Architecture, blogging, Photography

Autumn Falling Leaves

Nine years ago, I was sipping a cup of deliciously decadent, silky-smooth, hot chocolate for a minimal price at the Rathaus Cafe in Offenbach, Germany.

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I remember glancing at the temperature gauge, noting it was zero degrees celsius outside, before watching a squirrel, as he scurried around the branches of the weeping tree nearby. It was the first time we had seen a squirrel, more familiar as we were with marsupial creatures with young in pouches. We were fascinated.

The large, deciduous tree was fast losing the remainder of its pugnacious, golden-brown, Autumnal leaves and stood like a slowly wilting sentinel, witnessing the imminent passing of its foliage’s use-by-date.

To some, it might be just a tree, in a not so unique village in Germany. To me, this tree was like a wrinkled, weathered face: elegant, wise and experienced in its maturity and so very different from anything back home.

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It wasn’t just magnificent, this tree had history. Not only did it provide shade and shelter, it emanated clean air as large trees do and contrasted ever so softly with the harsh lines of the historically significant structures around it.

This majestic beast framed the entrance of a park adjacent to the white neo-baroque manor house that, to me, resembled what I imagined to be a ‘Von Trap,’ style mansion. Having just arrived from the subtropical heat of a humid Australian city, I thought I had stepped into heaven!

Busing Palais in Offenbach

The Busing Palais in Offenbach was home to 18th-century entrepreneurs Peter Bernard and Johann Georg d’Orville, and the likes of Goethe would spend summers there. All but destroyed in 1943, this manor house was rebuilt to become a Museum, Library and of late, a conference centre.

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Busing Palais Offenbach

Not only that but a Scloss, or Castle and Chapel completed a heritage square nearby.

As much as I enjoyed the architecture, the Festival of Leaves around me was the real jewel in the crown.

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31 thoughts on “Autumn Falling Leaves”

    1. Good question, Laurie. The holiday was for two months or so. We stayed long enough for the return to Australia to become a little jarring. It was the bright sunshine and glare that was the most striking and felt unfamiliar. Returning from the depths of a Northern European winter to the height of a humid, drippy summer was hard on the body! Usually by February we are accustomed to being sweaty and hot, but not that year! I suppose squirrels and falling leaves are more common in your part of the world?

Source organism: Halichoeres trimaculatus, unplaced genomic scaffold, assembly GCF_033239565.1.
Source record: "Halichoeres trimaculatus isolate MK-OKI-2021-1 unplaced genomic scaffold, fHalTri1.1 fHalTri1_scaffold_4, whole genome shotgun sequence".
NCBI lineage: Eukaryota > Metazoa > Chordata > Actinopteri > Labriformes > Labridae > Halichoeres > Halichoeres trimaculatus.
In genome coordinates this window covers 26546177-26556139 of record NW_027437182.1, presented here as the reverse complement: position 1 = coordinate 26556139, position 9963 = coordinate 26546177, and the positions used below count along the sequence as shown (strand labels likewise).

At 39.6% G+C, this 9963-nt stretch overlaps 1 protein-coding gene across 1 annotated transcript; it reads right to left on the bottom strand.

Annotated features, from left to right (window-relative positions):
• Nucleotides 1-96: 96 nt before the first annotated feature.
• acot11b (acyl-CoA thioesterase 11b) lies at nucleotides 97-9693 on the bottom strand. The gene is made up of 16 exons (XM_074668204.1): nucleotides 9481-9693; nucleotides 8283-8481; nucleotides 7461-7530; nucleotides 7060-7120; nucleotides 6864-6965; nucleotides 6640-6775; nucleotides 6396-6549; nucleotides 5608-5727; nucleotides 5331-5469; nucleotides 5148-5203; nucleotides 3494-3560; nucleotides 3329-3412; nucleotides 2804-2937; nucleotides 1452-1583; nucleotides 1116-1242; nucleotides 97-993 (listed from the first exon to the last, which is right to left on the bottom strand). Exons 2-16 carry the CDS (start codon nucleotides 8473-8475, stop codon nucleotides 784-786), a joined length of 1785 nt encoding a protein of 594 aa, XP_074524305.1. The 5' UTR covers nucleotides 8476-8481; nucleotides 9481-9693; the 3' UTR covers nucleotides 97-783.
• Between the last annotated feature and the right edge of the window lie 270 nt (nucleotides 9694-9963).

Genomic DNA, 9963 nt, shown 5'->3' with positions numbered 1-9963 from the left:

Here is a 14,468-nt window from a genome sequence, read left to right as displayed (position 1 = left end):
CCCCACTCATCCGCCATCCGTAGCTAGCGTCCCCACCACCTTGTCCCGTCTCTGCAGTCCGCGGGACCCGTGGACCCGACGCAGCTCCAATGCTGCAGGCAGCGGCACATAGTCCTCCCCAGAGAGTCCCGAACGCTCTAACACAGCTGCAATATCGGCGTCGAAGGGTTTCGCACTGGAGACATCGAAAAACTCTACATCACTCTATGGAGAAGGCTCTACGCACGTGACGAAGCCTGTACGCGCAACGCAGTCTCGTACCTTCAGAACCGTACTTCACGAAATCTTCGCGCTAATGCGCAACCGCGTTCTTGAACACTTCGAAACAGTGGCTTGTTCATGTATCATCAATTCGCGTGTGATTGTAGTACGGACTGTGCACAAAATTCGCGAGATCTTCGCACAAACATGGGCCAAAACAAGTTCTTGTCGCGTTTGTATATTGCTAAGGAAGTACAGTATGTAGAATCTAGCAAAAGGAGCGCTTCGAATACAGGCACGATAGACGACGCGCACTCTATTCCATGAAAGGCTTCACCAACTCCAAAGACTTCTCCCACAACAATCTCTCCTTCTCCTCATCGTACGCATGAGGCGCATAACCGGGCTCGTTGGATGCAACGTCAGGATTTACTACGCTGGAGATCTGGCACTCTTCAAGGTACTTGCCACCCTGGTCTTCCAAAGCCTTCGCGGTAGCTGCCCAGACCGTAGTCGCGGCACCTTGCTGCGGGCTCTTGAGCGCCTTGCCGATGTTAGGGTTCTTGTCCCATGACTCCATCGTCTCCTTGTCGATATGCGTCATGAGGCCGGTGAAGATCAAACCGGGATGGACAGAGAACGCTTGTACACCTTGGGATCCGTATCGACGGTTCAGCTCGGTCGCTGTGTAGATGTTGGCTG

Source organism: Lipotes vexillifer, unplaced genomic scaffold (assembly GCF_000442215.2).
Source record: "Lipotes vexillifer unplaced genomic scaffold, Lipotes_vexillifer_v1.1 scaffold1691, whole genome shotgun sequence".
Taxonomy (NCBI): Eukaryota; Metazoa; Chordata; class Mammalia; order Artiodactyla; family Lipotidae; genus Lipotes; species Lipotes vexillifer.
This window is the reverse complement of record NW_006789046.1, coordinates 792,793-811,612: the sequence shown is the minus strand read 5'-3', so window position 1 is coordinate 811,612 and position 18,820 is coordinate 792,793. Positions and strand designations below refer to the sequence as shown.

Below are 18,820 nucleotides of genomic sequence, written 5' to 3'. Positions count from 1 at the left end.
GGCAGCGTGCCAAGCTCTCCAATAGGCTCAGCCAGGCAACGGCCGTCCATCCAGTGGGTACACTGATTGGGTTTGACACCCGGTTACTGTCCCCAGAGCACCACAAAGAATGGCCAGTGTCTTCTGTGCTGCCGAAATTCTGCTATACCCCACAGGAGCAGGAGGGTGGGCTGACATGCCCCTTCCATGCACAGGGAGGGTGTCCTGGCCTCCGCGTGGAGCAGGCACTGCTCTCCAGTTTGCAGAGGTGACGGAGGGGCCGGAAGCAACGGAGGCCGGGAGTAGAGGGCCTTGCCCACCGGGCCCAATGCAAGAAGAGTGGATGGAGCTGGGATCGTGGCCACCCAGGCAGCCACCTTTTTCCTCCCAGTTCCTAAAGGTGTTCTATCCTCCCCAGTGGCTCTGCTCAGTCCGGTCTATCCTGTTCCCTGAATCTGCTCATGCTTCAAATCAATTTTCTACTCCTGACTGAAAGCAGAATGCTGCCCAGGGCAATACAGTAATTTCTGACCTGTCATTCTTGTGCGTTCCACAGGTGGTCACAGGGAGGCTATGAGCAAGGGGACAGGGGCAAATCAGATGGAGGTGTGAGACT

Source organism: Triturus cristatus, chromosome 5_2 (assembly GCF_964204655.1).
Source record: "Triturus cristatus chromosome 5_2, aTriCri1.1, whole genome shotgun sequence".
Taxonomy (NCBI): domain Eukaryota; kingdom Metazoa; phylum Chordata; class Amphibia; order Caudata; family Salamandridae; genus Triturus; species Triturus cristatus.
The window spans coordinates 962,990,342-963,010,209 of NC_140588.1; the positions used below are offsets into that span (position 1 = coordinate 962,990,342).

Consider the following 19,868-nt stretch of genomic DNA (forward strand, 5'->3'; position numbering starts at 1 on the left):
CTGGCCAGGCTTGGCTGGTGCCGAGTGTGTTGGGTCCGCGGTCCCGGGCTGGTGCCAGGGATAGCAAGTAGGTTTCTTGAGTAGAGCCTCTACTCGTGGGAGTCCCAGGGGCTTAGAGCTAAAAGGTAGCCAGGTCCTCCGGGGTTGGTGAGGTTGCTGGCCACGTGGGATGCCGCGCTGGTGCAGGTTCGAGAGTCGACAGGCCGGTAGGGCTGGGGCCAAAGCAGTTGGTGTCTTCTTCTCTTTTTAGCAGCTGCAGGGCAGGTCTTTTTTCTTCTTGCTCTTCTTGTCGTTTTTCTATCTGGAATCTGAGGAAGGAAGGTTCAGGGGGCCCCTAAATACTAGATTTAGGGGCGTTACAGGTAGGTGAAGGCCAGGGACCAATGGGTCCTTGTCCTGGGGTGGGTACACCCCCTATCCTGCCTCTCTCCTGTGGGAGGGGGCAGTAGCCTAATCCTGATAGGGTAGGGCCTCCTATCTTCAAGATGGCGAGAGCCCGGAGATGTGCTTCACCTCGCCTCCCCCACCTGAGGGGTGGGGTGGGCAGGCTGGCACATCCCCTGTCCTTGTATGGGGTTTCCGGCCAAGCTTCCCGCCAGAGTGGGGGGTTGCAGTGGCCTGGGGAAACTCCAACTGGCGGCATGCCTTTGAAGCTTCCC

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  1. On Wednesday, November 25, 2020, Something to Ponder About wrote:

    > Forestwood posted: ” Nine years ago, I was sipping a cup of deliciously > decadent, silky-smooth, hot chocolate for a minimal price at the Rathaus > Cafe in Offenbach, Germany. I remember glancing at the temperature gauge, > noting it was zero degrees celsius outside, befor” >

    Liked by 1 person

      1. I don’t know where specifically in Germany. I just know my maternal grandfather was something like a third-generation German-American. He had told my mother and her siblings he had an inheritance waiting for him in England. If that’s true, I don’t know where it would be or what kind of inheritance it is and I certainly don’t know what connection that side of the family had to England.

        Liked by 1 person

  2. On reading your opening lines, my first thought was “You look awfully young in the pictures.” Ha ha. and then I figured it was your daughter drinking the hot chocolate.
    Fall is my favorite time of the year. If you haven’t yet, then you should experience it outside of city, and watch a whole landscape and forest of trees turn color. Canada is good, come here. Once everything is back to normal & the world rights its axis.

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    1. What a lovely invitation and no doubt you have a drop dead gorgeous Autumn. I would relish that, especially in the country setting. Japan was stunning up in the mountains in November and I would spend longer there next time.
      Yes the little one is my girl.

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  3. We have lots of trees in Grabouw, South Africa. Every Autumn the falling oak leaves clutter the gutters and pavements. The bare trees always looked so lonely and cold untill My Beloved stated that they must rest in preparation for the fruitful season to come. Since then a bare tree had that air of suspense for me.

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    1. What a beautiful sentiment your beloved expressed. The trees are resting. Aussie and evergreen trees don’t need as much ‘rest’, so to see trees in their resting phase is different and a delight.

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